Reading 01: A Danger of Hacker Culture

Reading 01: A Danger of Hacker Culture

What is a hacker? The answer to this question has changed quite a bit over recent years. Initially, a hacker was a reclusive computer expert, likely social inept, who could do incredible things but had a one-track mind of sorts – hacking is more or less all they do. Recently, it’s been flipped on its head: a hacker is someone skilled in the areas that can change the world, someone who’s not afraid to solve the problems they see, regardless of what the establishment thinks! Programming is a superpower!

While this looks to some like a more positive view of “hackers” (the result of those “hackers” starting to be the ones with power), I think this can be damaging in its own way. That’s always the risk when a trait like this becomes something you are rather than something that you do. Nobody says “I hack.” People say “I’m a hacker!”  It’s not simply a question of skill, attitude, or any one thing. It becomes a question of how one lives one life.

Computer science, and the tech industry as a whole, still has many social problems. Chief among them is the issue of diversity. There has also been a recent push for imposter syndrome to be recognized and combatted. Given that this is the case, why, why are we all celebrating this image of a hacker? We’re pushing the idea that if you don’t check all these boxes, don’t write network APIs for fun, you’re not a hacker! You don’t belong! This kind of gatekeeping can only be harmful to the industry.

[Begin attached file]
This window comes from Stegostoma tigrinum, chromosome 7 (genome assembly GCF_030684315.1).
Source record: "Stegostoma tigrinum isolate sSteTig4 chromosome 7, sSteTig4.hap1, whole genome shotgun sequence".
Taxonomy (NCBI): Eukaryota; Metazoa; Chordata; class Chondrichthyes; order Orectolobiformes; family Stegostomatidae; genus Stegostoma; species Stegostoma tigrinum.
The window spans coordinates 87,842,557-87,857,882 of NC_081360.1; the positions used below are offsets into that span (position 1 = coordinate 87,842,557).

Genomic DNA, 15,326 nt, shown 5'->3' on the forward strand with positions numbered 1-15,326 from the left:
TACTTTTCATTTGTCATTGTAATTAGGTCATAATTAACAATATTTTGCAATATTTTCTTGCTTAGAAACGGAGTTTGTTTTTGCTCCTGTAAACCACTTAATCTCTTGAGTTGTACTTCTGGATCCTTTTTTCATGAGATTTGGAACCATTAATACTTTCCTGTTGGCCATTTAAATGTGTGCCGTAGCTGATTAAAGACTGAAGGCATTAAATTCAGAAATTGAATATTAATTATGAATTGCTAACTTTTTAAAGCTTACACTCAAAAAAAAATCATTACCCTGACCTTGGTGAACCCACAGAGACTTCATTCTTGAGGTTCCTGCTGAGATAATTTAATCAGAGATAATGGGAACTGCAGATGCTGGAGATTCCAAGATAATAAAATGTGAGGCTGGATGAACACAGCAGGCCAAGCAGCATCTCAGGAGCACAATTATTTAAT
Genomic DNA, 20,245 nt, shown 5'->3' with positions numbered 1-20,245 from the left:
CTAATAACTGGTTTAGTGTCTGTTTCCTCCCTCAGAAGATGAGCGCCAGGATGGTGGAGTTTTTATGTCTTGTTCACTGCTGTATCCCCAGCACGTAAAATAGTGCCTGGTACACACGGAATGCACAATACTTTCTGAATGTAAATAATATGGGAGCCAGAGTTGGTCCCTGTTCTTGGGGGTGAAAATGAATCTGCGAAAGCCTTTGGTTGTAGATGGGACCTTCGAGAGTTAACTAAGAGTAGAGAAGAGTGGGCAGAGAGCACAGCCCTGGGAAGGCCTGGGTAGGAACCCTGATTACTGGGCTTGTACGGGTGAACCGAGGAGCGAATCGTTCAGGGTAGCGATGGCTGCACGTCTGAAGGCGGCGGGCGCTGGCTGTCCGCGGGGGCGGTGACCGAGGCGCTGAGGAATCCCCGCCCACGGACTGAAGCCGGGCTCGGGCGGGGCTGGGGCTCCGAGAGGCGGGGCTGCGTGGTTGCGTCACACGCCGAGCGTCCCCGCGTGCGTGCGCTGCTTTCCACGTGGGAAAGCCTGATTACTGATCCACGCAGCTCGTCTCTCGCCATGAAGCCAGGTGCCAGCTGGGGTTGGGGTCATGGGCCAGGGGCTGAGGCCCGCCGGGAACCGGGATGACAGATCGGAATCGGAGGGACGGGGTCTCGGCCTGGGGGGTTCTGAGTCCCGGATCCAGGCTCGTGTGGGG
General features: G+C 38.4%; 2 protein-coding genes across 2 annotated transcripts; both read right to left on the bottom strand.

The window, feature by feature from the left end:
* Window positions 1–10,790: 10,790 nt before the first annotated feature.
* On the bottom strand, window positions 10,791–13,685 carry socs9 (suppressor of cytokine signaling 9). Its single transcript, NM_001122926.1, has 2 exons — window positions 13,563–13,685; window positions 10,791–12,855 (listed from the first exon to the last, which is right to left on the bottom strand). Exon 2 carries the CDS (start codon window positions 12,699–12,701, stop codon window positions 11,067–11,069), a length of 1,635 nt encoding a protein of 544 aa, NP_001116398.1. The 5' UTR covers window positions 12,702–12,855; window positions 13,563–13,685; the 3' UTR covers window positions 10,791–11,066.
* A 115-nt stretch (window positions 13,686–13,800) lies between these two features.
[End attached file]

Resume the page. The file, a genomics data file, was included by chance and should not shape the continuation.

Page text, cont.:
A startling example is from “Hackers and Painters” When discussing hiring practices, Paul Graham writes that “When we interviewed programmers, the main thing we cared about was what kind of software they wrote in their spare time. You can’t do anything really well unless you love it, and if you love to hack you’ll inevitably be working on projects of your own.”

What?! No! Is work/life balance a thing of the past? How does this look to an outsider?

Consider someone with an interest in the tech industry trying to figure out if it’s for them. “Hmm,” they might think, ”is this for me? Am I the right fit for this kind of work?” Then, they read this quote. “Guess not, I want to raise a family!” How do people not see how destructive this could be to the culture of programming?

We should dial it back just a bit. Yes, I won’t disagree that some of the truly “disruptive” (buzzword alert!) new projects and software are more likely to come from those that spend all of their free time coding away. But, we should push back against the notion that this is the only way to be a computer scientist. We should be free to pursue other things in our free time – have a hobby! Play an instrument! Raise a family! – without feeling that it makes us somehow less in the eyes of the tech world.